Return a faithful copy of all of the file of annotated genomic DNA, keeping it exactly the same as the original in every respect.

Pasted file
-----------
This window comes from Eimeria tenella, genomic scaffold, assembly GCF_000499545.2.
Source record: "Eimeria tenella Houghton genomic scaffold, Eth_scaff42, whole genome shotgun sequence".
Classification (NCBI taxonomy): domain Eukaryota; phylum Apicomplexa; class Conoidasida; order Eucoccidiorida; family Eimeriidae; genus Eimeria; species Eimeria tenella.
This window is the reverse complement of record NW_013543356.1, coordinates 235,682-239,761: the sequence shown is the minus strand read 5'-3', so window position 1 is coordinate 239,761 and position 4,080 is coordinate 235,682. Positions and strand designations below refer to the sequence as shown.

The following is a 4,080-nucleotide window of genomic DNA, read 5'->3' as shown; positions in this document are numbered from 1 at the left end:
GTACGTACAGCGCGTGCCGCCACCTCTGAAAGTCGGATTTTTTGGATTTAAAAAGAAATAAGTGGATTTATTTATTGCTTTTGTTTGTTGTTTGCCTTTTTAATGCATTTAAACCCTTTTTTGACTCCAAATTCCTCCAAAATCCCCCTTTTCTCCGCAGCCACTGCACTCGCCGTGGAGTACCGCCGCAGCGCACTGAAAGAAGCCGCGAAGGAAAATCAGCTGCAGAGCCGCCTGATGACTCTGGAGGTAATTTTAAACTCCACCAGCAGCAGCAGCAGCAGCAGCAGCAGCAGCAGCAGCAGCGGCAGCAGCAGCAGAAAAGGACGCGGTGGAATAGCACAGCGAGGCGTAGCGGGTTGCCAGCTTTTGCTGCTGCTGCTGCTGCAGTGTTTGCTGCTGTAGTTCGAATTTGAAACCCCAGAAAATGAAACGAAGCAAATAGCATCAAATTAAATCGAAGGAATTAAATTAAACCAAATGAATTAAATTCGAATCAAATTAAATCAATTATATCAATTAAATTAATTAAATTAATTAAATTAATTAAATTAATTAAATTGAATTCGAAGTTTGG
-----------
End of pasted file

This window comes from Eimeria tenella, genomic scaffold, assembly GCF_000499545.2.
Source record: "Eimeria tenella Houghton genomic scaffold, Eth_scaff42, whole genome shotgun sequence".
Classification (NCBI taxonomy): domain Eukaryota; phylum Apicomplexa; class Conoidasida; order Eucoccidiorida; family Eimeriidae; genus Eimeria; species Eimeria tenella.
This window is the reverse complement of record NW_013543356.1, coordinates 235,682-239,761: the sequence shown is the minus strand read 5'-3', so window position 1 is coordinate 239,761 and position 4,080 is coordinate 235,682. Positions and strand designations below refer to the sequence as shown.

The following is a 4,080-nucleotide window of genomic DNA, read 5'->3' as shown; positions in this document are numbered from 1 at the left end:
GTACGTACAGCGCGTGCCGCCACCTCTGAAAGTCGGATTTTTTGGATTTAAAAAGAAATAAGTGGATTTATTTATTGCTTTTGTTTGTTGTTTGCCTTTTTAATGCATTTAAACCCTTTTTTGACTCCAAATTCCTCCAAAATCCCCCTTTTCTCCGCAGCCACTGCACTCGCCGTGGAGTACCGCCGCAGCGCACTGAAAGAAGCCGCGAAGGAAAATCAGCTGCAGAGCCGCCTGATGACTCTGGAGGTAATTTTAAACTCCACCAGCAGCAGCAGCAGCAGCAGCAGCAGCAGCAGCAGCAGCGGCAGCAGCAGCAGAAAAGGACGCGGTGGAATAGCACAGCGAGGCGTAGCGGGTTGCCAGCTTTTGCTGCTGCTGCTGCTGCAGTGTTTGCTGCTGTAGTTCGAATTTGAAACCCCAGAAAATGAAACGAAGCAAATAGCATCAAATTAAATCGAAGGAATTAAATTAAACCAAATGAATTAAATTCGAATCAAATTAAATCAATTATATCAATTAAATTAATTAAATTAATTAAATTAATTAAATTAATTAAATTGAATTCGAAGTTTGG